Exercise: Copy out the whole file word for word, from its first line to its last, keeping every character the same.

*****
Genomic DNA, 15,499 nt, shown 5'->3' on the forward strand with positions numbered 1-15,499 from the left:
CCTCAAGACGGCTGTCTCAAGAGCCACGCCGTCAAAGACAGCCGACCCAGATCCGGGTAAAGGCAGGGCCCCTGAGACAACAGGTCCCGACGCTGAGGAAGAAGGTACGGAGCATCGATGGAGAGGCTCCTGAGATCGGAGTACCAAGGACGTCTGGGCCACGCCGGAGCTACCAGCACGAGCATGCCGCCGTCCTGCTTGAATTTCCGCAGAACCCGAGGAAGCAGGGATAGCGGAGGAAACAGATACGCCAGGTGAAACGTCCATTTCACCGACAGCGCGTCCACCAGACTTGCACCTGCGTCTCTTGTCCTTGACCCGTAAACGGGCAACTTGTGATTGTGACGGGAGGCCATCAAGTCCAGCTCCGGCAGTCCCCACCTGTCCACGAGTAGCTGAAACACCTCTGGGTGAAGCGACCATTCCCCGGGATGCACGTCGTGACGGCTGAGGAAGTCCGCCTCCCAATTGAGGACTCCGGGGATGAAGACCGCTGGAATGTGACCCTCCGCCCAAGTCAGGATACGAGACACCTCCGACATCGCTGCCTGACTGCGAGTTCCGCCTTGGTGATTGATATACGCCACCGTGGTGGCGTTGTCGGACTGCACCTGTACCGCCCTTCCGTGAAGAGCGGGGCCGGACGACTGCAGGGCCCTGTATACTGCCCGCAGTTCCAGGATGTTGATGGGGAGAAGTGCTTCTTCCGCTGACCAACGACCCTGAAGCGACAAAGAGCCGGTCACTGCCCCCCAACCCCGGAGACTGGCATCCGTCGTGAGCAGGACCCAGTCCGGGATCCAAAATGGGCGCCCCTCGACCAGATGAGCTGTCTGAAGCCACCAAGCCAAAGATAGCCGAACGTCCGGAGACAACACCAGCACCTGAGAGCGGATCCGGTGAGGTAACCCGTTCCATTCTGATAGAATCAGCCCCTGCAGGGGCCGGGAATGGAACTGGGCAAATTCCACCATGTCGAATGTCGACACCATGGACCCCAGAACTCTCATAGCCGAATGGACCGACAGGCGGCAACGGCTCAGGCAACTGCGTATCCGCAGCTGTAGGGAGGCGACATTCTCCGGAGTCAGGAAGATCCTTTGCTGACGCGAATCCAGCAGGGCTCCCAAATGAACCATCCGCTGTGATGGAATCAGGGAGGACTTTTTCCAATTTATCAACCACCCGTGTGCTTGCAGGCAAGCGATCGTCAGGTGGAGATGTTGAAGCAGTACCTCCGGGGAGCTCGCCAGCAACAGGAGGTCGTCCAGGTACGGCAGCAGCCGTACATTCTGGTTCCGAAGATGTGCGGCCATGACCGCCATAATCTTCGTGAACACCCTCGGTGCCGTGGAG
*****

Genomic DNA, 15,499 nt, shown 5'->3' on the forward strand with positions numbered 1-15,499 from the left:
CCTCAAGACGGCTGTCTCAAGAGCCACGCCGTCAAAGACAGCCGACCCAGATCCGGGTAAAGGCAGGGCCCCTGAGACAACAGGTCCCGACGCTGAGGAAGAAGGTACGGAGCATCGATGGAGAGGCTCCTGAGATCGGAGTACCAAGGACGTCTGGGCCACGCCGGAGCTACCAGCACGAGCATGCCGCCGTCCTGCTTGAATTTCCGCAGAACCCGAGGAAGCAGGGATAGCGGAGGAAACAGATACGCCAGGTGAAACGTCCATTTCACCGACAGCGCGTCCACCAGACTTGCACCTGCGTCTCTTGTCCTTGACCCGTAAACGGGCAACTTGTGATTGTGACGGGAGGCCATCAAGTCCAGCTCCGGCAGTCCCCACCTGTCCACGAGTAGCTGAAACACCTCTGGGTGAAGCGACCATTCCCCGGGATGCACGTCGTGACGGCTGAGGAAGTCCGCCTCCCAATTGAGGACTCCGGGGATGAAGACCGCTGGAATGTGACCCTCCGCCCAAGTCAGGATACGAGACACCTCCGACATCGCTGCCTGACTGCGAGTTCCGCCTTGGTGATTGATATACGCCACCGTGGTGGCGTTGTCGGACTGCACCTGTACCGCCCTTCCGTGAAGAGCGGGGCCGGACGACTGCAGGGCCCTGTATACTGCCCGCAGTTCCAGGATGTTGATGGGGAGAAGTGCTTCTTCCGCTGACCAACGACCCTGAAGCGACAAAGAGCCGGTCACTGCCCCCCAACCCCGGAGACTGGCATCCGTCGTGAGCAGGACCCAGTCCGGGATCCAAAATGGGCGCCCCTCGACCAGATGAGCTGTCTGAAGCCACCAAGCCAAAGATAGCCGAACGTCCGGAGACAACACCAGCACCTGAGAGCGGATCCGGTGAGGTAACCCGTTCCATTCTGATAGAATCAGCCCCTGCAGGGGCCGGGAATGGAACTGGGCAAATTCCACCATGTCGAATGTCGACACCATGGACCCCAGAACTCTCATAGCCGAATGGACCGACAGGCGGCAACGGCTCAGGCAACTGCGTATCCGCAGCTGTAGGGAGGCGACATTCTCCGGAGTCAGGAAGATCCTTTGCTGACGCGAATCCAGCAGGGCTCCCAAATGAACCATCCGCTGTGATGGAATCAGGGAGGACTTTTTCCAATTTATCAACCACCCGTGTGCTTGCAGGCAAGCGATCGTCAGGTGGAGATGTTGAAGCAGTACCTCCGGGGAGCTCGCCAGCAACAGGAGGTCGTCCAGGTACGGCAGCAGCCGTACATTCTGGTTCCGAAGATGTGCGGCCATGACCGCCATAATCTTCGTGAACACCCTCGGTGCCGTGGAG